According to the state laws during the pandemic, Brazilian citizens and athletes are required to adhere to local laws and social isolation. Athletes needed to stop their regular training routine in March 2020, thus, at the time of this study, they had not participated in their regular routine for three months. During the pandemic, athletes were encouraged by coaches to train individually at home to keep themselves fit and healthy, focusing only on physical capabilities, such as flexibility, aerobic capacity, and agility, and not on technical or tactical training. The couches used video classes three times a week for about 60 min per day to guide their athletes and motivate them.

All participants or parents (when age < 18 years) signed a consent form and were informed about the purpose of the study. Protocols were developed according to the Declaration of Helsinki and approved by the Research Ethics Committee at the Federal University of Piauí (protocol: 2.552.506).

Procedures

Accelerometer

Habitual physical activity levels and sedentary time assessment

Actigraph GT3X + accelerometers (ActiGraph, Pensacola FL, United States) were used to monitor physical activity and sleep [25]. Participants were encouraged to wear the accelerometer on their dominant wrist for 7 consecutive days, removing it only during showering or swimming. The minimum accelerometer data considered acceptable for analytical purposes were at least 4 days (3 weekdays and 1 weekend day), with a minimum of 10 h per day. Wear time for PA and ST excluded sleep time, as well as periods for which the activity monitor was removed (non-wear time). Data were collected at a sampling rate of 100 Hz, downloaded as raw data and processed as 10-s epochs. The total counts were recorded and the following cut-points were established: between 0 and 275 counts per 5 s, as sedentary time, from 276 to 415 counts per 5 s as light PA, from 416 to 777 counts per 5 s as moderate PA, ≥ 778 counts per 5 s as vigorous PA, and ≥ 416 counts per 5 s as moderate-to-vigorous PA (MVPA), according to Crouter et al. [26] for analyzing dominant wrist accelerometer data in young people, since to our knowledge, there are no specific cut-points for badminton players.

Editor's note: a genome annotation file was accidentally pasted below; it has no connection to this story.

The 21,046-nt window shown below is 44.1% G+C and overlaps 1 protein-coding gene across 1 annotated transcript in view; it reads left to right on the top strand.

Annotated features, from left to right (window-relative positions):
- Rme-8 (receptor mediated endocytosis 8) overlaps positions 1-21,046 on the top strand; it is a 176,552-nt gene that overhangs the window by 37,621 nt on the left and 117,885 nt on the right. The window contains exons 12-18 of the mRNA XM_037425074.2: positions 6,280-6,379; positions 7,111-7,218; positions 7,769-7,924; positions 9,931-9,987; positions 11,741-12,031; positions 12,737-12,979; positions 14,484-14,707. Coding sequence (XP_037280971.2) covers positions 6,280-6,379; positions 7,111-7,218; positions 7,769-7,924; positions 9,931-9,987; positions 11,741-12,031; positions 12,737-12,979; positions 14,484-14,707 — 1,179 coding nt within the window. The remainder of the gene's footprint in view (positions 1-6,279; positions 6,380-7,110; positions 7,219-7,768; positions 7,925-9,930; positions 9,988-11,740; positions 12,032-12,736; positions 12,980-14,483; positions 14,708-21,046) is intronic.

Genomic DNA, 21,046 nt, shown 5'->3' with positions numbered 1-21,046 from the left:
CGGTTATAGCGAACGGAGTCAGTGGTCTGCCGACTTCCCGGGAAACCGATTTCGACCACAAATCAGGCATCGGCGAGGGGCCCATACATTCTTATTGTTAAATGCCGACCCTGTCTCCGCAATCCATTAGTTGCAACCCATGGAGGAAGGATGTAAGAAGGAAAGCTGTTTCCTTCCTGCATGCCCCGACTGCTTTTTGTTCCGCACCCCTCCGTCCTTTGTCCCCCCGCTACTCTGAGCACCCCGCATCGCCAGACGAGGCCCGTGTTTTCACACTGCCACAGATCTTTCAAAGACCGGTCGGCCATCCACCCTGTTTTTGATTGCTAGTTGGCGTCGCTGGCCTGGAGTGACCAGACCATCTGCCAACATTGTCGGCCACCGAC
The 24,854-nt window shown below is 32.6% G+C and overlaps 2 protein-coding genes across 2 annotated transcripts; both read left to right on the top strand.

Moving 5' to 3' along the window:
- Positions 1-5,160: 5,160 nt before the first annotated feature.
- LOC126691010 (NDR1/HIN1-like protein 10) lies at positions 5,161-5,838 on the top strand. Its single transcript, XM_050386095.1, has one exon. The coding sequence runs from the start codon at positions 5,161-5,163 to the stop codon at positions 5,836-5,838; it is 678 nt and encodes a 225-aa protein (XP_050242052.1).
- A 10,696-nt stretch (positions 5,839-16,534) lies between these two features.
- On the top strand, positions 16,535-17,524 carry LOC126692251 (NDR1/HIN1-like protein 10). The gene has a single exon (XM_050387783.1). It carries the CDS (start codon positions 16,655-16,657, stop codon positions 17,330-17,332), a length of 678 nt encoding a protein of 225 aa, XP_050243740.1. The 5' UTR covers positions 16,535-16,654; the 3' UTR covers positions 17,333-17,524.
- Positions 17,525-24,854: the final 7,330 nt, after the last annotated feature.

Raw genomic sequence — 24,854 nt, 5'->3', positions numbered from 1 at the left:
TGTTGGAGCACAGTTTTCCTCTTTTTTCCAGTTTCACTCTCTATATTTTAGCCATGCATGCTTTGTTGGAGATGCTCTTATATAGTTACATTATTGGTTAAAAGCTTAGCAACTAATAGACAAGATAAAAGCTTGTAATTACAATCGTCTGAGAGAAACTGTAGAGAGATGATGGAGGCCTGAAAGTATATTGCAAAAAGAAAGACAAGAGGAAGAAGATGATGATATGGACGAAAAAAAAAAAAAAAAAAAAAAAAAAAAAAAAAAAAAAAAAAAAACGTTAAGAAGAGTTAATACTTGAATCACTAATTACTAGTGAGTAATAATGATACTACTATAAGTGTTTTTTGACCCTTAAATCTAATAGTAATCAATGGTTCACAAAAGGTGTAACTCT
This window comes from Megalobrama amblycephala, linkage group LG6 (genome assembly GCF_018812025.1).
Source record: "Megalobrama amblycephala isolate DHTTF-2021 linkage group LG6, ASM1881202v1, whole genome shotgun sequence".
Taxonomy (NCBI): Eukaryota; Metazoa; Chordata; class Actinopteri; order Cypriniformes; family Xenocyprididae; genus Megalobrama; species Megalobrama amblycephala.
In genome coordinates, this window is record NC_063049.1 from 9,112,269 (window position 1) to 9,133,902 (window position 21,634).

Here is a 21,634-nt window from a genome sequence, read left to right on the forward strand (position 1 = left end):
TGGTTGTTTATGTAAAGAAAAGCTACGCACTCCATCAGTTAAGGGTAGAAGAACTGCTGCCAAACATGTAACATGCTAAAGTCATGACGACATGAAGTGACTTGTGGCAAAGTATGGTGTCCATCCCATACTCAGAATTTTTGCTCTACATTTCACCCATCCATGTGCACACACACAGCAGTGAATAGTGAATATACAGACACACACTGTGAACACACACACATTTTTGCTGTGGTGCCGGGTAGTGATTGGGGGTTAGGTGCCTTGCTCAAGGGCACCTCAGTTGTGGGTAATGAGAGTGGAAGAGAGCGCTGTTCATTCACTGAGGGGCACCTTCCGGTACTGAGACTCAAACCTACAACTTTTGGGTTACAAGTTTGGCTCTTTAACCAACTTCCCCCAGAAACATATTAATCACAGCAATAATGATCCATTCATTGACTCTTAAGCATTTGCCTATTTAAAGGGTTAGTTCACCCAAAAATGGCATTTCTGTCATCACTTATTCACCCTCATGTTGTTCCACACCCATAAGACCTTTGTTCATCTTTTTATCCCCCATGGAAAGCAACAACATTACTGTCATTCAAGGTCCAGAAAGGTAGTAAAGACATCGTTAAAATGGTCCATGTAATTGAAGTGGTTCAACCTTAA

Sleep parameters